Compromised Spaces for the Unrepresented
The UNPO is campaigning against efforts to exclude and attack those seeking a better deal for unrepresented peoples, domestically and internationally. We are seeking reform at the U.N. and EU/US efforts to protect those within their borders.
This campaign was kicked off in July 2019 with the release of our report, Compromised Space: Bullying and Blocking at the UN Human Rights Mechanisms, with its partners at the University of Oxford and Tibet Justice Centre which details how China, Russia, Iran and other repressive regimes are manipulating the United Nations Human Rights System to block and attack those seeking to hold them accountable for gross human rights violations perpetrated against minorities, indigenous communities and other unrepresented peoples.
Our report is based on three years of study conducted by the UNPO and its partners at the University of Oxford and the Tibet Justice Center, supported by the UK’s Economic and Social Research Council. It is based largely on interviews and testimonies from 77 human rights defenders working on behalf of minorities, indigenous communities and other people living in nation states whose political systems do not create governance structures representative of all.
It identifies a systemic attack on the United Nations human rights system by these governments, led largely by China, Russia and Iran, designed to shield them from accountability for human rights violations and crimes against humanity. This includes efforts to deny civil society groups participatory status at the UN (so called “ECOSOC status”), to bully and block them when they are able to access the UN, to crowd out the UN space with “GONGOs” - government-sponsored organisations posing as NGOs - and to harass, intimidate and take reprisals against activists and their families, whether at home or abroad.
Among the indicative findings of the report are the facts that:
China has regularly detained or imprisoned activists from its Southern Mongolian, Uyghur and Tibetan communities who have sought to travel to the UN, with such success that, for example, no Tibetan from Tibet who is acting independently of the Chinese government has ever managed to leave Chinese- occupied Tibet to testify at the UN in Geneva or New York, and then return safely;
Russia, in order to shield itself from accountability for its crimes in Russian-occupied Crimea, has asked for rules of participation in forums, such as the UN Minority Forum, to be changed to restrict NGO participation to groups acceptable to Russia, and its Crimea occupation authorities have attacked Crimean Tatar activists and destroyed or confiscated their passports in order to prevent their travel;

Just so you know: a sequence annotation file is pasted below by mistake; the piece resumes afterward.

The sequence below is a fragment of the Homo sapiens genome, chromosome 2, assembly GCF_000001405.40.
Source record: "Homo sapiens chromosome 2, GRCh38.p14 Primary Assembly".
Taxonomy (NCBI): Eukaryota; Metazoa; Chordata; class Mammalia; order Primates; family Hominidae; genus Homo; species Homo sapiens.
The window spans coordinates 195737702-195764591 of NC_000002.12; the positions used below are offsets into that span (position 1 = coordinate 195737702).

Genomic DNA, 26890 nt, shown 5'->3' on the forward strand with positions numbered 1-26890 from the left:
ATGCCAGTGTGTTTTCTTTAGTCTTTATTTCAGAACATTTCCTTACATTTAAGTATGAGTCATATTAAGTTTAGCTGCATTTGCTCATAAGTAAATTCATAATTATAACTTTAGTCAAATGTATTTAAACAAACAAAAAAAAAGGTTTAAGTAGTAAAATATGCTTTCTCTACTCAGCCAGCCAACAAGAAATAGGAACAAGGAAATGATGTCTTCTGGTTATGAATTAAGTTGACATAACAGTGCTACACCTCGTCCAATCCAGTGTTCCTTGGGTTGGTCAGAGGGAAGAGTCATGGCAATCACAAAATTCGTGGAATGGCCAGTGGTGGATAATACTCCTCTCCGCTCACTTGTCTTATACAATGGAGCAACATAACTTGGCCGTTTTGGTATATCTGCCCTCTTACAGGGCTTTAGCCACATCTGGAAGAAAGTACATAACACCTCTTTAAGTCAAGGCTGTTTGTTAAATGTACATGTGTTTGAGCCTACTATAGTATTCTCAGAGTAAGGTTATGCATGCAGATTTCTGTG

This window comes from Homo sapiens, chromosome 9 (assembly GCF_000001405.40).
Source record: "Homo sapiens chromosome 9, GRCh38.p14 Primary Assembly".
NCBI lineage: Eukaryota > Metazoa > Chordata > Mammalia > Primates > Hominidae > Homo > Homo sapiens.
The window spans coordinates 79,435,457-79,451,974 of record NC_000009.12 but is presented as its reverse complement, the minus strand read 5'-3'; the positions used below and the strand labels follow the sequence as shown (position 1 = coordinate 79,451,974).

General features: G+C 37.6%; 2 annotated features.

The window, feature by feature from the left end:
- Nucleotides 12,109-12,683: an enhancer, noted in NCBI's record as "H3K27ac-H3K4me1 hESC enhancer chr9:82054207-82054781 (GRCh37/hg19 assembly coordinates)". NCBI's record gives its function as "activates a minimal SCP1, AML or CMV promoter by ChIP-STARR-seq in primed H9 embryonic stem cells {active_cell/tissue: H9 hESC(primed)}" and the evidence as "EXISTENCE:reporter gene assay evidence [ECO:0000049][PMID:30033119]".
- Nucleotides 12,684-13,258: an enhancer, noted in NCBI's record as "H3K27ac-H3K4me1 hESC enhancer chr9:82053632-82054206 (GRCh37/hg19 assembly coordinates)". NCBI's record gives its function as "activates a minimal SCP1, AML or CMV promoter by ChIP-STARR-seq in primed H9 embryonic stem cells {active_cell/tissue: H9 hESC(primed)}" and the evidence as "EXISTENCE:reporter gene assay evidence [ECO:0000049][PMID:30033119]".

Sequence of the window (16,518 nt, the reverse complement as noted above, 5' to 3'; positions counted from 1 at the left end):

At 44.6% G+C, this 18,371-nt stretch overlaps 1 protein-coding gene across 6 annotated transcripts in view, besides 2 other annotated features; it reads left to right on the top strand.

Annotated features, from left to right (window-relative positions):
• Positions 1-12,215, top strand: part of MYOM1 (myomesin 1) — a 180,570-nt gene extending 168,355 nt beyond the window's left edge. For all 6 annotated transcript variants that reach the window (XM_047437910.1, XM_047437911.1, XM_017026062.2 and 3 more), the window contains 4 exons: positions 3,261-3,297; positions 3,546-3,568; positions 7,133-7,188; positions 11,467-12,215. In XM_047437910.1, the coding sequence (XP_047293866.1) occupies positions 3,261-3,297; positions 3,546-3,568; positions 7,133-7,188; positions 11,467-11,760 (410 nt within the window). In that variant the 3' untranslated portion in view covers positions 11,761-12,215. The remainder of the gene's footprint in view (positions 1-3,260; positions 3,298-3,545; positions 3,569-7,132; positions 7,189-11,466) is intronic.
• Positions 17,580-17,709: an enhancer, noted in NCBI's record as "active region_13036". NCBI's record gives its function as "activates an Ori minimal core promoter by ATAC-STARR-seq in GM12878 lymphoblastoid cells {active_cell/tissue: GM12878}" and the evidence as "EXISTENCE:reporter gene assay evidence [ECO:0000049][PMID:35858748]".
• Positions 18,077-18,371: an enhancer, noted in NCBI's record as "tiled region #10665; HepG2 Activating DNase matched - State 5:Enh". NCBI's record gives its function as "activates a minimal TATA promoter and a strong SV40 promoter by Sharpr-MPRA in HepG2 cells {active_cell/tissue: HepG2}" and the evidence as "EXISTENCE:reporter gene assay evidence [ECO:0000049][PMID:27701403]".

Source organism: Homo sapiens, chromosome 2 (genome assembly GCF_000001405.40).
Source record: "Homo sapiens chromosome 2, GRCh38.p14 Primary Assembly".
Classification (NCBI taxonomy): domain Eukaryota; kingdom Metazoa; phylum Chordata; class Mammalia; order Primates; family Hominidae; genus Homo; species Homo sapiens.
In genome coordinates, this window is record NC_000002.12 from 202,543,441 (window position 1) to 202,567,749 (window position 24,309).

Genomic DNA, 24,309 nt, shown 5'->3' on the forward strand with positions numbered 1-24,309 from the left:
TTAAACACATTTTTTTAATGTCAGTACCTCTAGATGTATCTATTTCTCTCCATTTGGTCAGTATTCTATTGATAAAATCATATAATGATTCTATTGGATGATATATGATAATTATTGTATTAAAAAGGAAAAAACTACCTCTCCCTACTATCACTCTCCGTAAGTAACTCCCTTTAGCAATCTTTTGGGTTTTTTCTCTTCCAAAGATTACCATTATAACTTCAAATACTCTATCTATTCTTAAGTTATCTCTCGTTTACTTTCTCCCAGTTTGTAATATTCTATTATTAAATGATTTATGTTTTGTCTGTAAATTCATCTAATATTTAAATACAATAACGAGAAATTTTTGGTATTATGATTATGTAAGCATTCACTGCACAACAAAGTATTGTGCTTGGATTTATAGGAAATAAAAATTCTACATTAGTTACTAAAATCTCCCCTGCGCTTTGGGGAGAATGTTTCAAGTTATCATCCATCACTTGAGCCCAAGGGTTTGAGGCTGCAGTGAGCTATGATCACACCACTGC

Iran regularly engages in practices designed to intimidate activists from their minority communities, even while they are operating within the United Nations buildings, and have taken out reprisals against the family members of these activists still living within the Islamic Republic of Iran.
The story of Dolkun Isa, President of the World Uyghur Congress and Vice President of the UNPO, is indicative of all of these actions. Mr. Isa and his organization have regularly been denied ECOSOC status at the United Nations, his access to the UN buildings and events have been restricted due to Chinese demands, he and his supporters have been followed and harassed in the UN building, his mother was held in China’s anti-Muslim concentration camps as a result of his work and for many years his ability to travel freely around the world was frustrated by Chinese efforts to involve European and other states in his persecution by falsely labelling him a “terrorist”.
Reacting to the launch of the report, UNPO’s General Secretary, Ralph Bunche, stated that “the report presents the disturbing finding that the United Nations Human Rights system, which is the only outlet for many peoples living under repressive regimes to seek accountability for crimes committed against them, is being systemically undermined by perpetrator regimes. Unfortunately, democratic states are not doing nearly enough to push back against this phenomenon and in some instances are even adopting the conduct that we see from the repressive states. The withdrawal of the USA from the UN’s Human Rights Council has certainly not helped matters, but other states are simply not doing enough to counter this problem and protect human rights defenders.”
For more information about this report, to talk with the report authors, or to contact the human rights defender whose stories are detailed in this report, please contact:
James Mackle, Programme Officer, UNPO at [email protected]
Professor Fiona McConnell, Oxford University at [email protected]
Iona Liddell, Executive Director of Tibet Justice Centre at [email protected]
The details of the launch event are as follows:
Compromised Space: How the UN is Becoming an Ever More Dangerous Place for Representatives of Religious and Other Minorities
17 July 2019 | 11:00 - 12:00
Second Stage, Marvin Center, George Washington University
Continental Ballroom (3rd Floor), 800 21st St. NW, Washington, DC 20052
RSVP/INFO: Fernando Burges, Head of Research and Policy, UNPO at [email protected]
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